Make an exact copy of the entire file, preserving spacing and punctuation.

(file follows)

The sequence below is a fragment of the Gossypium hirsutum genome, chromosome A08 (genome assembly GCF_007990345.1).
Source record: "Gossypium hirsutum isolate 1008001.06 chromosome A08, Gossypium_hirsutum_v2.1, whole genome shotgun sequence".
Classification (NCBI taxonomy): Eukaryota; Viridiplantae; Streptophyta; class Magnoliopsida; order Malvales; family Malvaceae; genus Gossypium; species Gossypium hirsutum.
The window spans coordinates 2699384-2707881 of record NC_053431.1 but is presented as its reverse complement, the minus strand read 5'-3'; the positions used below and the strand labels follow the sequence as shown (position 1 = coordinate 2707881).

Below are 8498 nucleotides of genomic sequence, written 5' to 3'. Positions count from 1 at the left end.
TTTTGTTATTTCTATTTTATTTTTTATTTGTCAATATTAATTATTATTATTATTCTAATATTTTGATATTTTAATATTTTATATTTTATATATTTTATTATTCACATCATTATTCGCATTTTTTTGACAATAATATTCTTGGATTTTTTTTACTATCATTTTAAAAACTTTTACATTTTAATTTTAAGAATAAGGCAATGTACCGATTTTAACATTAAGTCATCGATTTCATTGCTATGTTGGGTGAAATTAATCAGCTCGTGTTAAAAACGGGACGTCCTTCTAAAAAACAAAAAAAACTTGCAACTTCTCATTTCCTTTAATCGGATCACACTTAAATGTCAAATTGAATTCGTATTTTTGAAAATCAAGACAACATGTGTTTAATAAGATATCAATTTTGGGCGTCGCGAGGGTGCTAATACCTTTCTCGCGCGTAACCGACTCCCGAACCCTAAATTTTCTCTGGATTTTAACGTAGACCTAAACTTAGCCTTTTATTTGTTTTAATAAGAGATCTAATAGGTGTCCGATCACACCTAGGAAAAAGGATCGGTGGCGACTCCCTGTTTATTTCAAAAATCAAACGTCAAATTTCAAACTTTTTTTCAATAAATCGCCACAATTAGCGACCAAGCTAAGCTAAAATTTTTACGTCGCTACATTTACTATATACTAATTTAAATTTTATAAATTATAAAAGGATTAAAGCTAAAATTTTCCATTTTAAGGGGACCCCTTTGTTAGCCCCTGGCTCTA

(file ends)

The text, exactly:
The sequence below is a fragment of the Gossypium hirsutum genome, chromosome A08 (genome assembly GCF_007990345.1).
Source record: "Gossypium hirsutum isolate 1008001.06 chromosome A08, Gossypium_hirsutum_v2.1, whole genome shotgun sequence".
Classification (NCBI taxonomy): Eukaryota; Viridiplantae; Streptophyta; class Magnoliopsida; order Malvales; family Malvaceae; genus Gossypium; species Gossypium hirsutum.
The window spans coordinates 2699384-2707881 of record NC_053431.1 but is presented as its reverse complement, the minus strand read 5'-3'; the positions used below and the strand labels follow the sequence as shown (position 1 = coordinate 2707881).

Below are 8498 nucleotides of genomic sequence, written 5' to 3'. Positions count from 1 at the left end.
TTTTGTTATTTCTATTTTATTTTTTATTTGTCAATATTAATTATTATTATTATTCTAATATTTTGATATTTTAATATTTTATATTTTATATATTTTATTATTCACATCATTATTCGCATTTTTTTGACAATAATATTCTTGGATTTTTTTTACTATCATTTTAAAAACTTTTACATTTTAATTTTAAGAATAAGGCAATGTACCGATTTTAACATTAAGTCATCGATTTCATTGCTATGTTGGGTGAAATTAATCAGCTCGTGTTAAAAACGGGACGTCCTTCTAAAAAACAAAAAAAACTTGCAACTTCTCATTTCCTTTAATCGGATCACACTTAAATGTCAAATTGAATTCGTATTTTTGAAAATCAAGACAACATGTGTTTAATAAGATATCAATTTTGGGCGTCGCGAGGGTGCTAATACCTTTCTCGCGCGTAACCGACTCCCGAACCCTAAATTTTCTCTGGATTTTAACGTAGACCTAAACTTAGCCTTTTATTTGTTTTAATAAGAGATCTAATAGGTGTCCGATCACACCTAGGAAAAAGGATCGGTGGCGACTCCCTGTTTATTTCAAAAATCAAACGTCAAATTTCAAACTTTTTTTCAATAAATCGCCACAATTAGCGACCAAGCTAAGCTAAAATTTTTACGTCGCTACATTTACTATATACTAATTTAAATTTTATAAATTATAAAAGGATTAAAGCTAAAATTTTCCATTTTAAGGGGACCCCTTTGTTAGCCCCTGGCTCTA